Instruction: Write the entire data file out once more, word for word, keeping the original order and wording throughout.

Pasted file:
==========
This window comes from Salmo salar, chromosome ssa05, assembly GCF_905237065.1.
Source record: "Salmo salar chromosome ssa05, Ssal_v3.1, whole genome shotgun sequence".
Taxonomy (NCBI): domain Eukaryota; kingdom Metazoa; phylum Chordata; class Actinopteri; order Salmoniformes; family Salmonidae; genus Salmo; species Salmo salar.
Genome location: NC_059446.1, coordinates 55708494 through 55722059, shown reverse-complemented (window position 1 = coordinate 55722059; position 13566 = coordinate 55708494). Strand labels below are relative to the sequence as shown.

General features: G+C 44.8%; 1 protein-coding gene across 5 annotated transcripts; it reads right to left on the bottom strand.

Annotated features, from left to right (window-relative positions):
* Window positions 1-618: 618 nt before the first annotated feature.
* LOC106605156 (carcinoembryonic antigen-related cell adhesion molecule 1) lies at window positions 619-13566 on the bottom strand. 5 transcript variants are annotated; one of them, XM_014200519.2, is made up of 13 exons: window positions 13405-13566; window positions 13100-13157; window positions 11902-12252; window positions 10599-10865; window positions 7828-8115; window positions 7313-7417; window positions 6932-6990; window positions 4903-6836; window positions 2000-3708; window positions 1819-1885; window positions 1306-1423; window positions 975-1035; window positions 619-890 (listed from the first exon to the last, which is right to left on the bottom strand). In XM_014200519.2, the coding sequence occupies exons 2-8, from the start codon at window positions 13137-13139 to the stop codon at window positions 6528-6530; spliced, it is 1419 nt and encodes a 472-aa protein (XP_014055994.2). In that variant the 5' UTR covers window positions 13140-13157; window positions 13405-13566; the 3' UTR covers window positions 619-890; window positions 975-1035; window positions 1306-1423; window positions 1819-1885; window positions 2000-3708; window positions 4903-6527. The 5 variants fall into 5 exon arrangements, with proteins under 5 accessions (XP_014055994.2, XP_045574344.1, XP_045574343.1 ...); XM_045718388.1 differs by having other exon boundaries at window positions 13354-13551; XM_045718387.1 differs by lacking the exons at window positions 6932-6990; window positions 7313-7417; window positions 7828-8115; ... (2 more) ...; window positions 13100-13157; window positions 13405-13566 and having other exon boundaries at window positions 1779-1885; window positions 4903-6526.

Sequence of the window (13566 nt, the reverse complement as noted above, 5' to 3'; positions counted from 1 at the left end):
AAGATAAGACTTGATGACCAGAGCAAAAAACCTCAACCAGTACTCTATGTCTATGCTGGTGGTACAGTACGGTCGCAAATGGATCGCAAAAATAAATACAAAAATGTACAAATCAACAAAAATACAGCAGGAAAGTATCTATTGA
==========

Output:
This window comes from Salmo salar, chromosome ssa05, assembly GCF_905237065.1.
Source record: "Salmo salar chromosome ssa05, Ssal_v3.1, whole genome shotgun sequence".
Taxonomy (NCBI): domain Eukaryota; kingdom Metazoa; phylum Chordata; class Actinopteri; order Salmoniformes; family Salmonidae; genus Salmo; species Salmo salar.
Genome location: NC_059446.1, coordinates 55708494 through 55722059, shown reverse-complemented (window position 1 = coordinate 55722059; position 13566 = coordinate 55708494). Strand labels below are relative to the sequence as shown.

General features: G+C 44.8%; 1 protein-coding gene across 5 annotated transcripts; it reads right to left on the bottom strand.

Annotated features, from left to right (window-relative positions):
* Window positions 1-618: 618 nt before the first annotated feature.
* LOC106605156 (carcinoembryonic antigen-related cell adhesion molecule 1) lies at window positions 619-13566 on the bottom strand. 5 transcript variants are annotated; one of them, XM_014200519.2, is made up of 13 exons: window positions 13405-13566; window positions 13100-13157; window positions 11902-12252; window positions 10599-10865; window positions 7828-8115; window positions 7313-7417; window positions 6932-6990; window positions 4903-6836; window positions 2000-3708; window positions 1819-1885; window positions 1306-1423; window positions 975-1035; window positions 619-890 (listed from the first exon to the last, which is right to left on the bottom strand). In XM_014200519.2, the coding sequence occupies exons 2-8, from the start codon at window positions 13137-13139 to the stop codon at window positions 6528-6530; spliced, it is 1419 nt and encodes a 472-aa protein (XP_014055994.2). In that variant the 5' UTR covers window positions 13140-13157; window positions 13405-13566; the 3' UTR covers window positions 619-890; window positions 975-1035; window positions 1306-1423; window positions 1819-1885; window positions 2000-3708; window positions 4903-6527. The 5 variants fall into 5 exon arrangements, with proteins under 5 accessions (XP_014055994.2, XP_045574344.1, XP_045574343.1 ...); XM_045718388.1 differs by having other exon boundaries at window positions 13354-13551; XM_045718387.1 differs by lacking the exons at window positions 6932-6990; window positions 7313-7417; window positions 7828-8115; ... (2 more) ...; window positions 13100-13157; window positions 13405-13566 and having other exon boundaries at window positions 1779-1885; window positions 4903-6526.

Sequence of the window (13566 nt, the reverse complement as noted above, 5' to 3'; positions counted from 1 at the left end):
AAGATAAGACTTGATGACCAGAGCAAAAAACCTCAACCAGTACTCTATGTCTATGCTGGTGGTACAGTACGGTCGCAAATGGATCGCAAAAATAAATACAAAAATGTACAAATCAACAAAAATACAGCAGGAAAGTATCTATTGA